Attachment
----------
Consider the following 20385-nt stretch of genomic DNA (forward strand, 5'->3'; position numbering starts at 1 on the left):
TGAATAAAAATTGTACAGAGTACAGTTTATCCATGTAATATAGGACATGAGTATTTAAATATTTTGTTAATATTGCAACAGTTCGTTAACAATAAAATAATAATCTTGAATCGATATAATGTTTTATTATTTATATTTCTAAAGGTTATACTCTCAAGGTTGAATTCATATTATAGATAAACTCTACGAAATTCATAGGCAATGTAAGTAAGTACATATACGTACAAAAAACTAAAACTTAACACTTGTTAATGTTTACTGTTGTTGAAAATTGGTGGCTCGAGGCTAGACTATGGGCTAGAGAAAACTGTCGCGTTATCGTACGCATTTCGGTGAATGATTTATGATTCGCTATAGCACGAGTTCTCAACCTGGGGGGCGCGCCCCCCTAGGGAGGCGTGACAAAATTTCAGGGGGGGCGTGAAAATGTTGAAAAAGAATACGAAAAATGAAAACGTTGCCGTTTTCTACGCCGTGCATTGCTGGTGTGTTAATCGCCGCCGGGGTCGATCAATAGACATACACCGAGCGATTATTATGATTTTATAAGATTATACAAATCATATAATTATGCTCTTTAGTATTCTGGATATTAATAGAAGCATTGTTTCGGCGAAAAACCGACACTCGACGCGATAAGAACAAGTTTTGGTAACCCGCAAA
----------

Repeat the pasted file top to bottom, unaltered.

Consider the following 20385-nt stretch of genomic DNA (forward strand, 5'->3'; position numbering starts at 1 on the left):
TGAATAAAAATTGTACAGAGTACAGTTTATCCATGTAATATAGGACATGAGTATTTAAATATTTTGTTAATATTGCAACAGTTCGTTAACAATAAAATAATAATCTTGAATCGATATAATGTTTTATTATTTATATTTCTAAAGGTTATACTCTCAAGGTTGAATTCATATTATAGATAAACTCTACGAAATTCATAGGCAATGTAAGTAAGTACATATACGTACAAAAAACTAAAACTTAACACTTGTTAATGTTTACTGTTGTTGAAAATTGGTGGCTCGAGGCTAGACTATGGGCTAGAGAAAACTGTCGCGTTATCGTACGCATTTCGGTGAATGATTTATGATTCGCTATAGCACGAGTTCTCAACCTGGGGGGCGCGCCCCCCTAGGGAGGCGTGACAAAATTTCAGGGGGGGCGTGAAAATGTTGAAAAAGAATACGAAAAATGAAAACGTTGCCGTTTTCTACGCCGTGCATTGCTGGTGTGTTAATCGCCGCCGGGGTCGATCAATAGACATACACCGAGCGATTATTATGATTTTATAAGATTATACAAATCATATAATTATGCTCTTTAGTATTCTGGATATTAATAGAAGCATTGTTTCGGCGAAAAACCGACACTCGACGCGATAAGAACAAGTTTTGGTAACCCGCAAA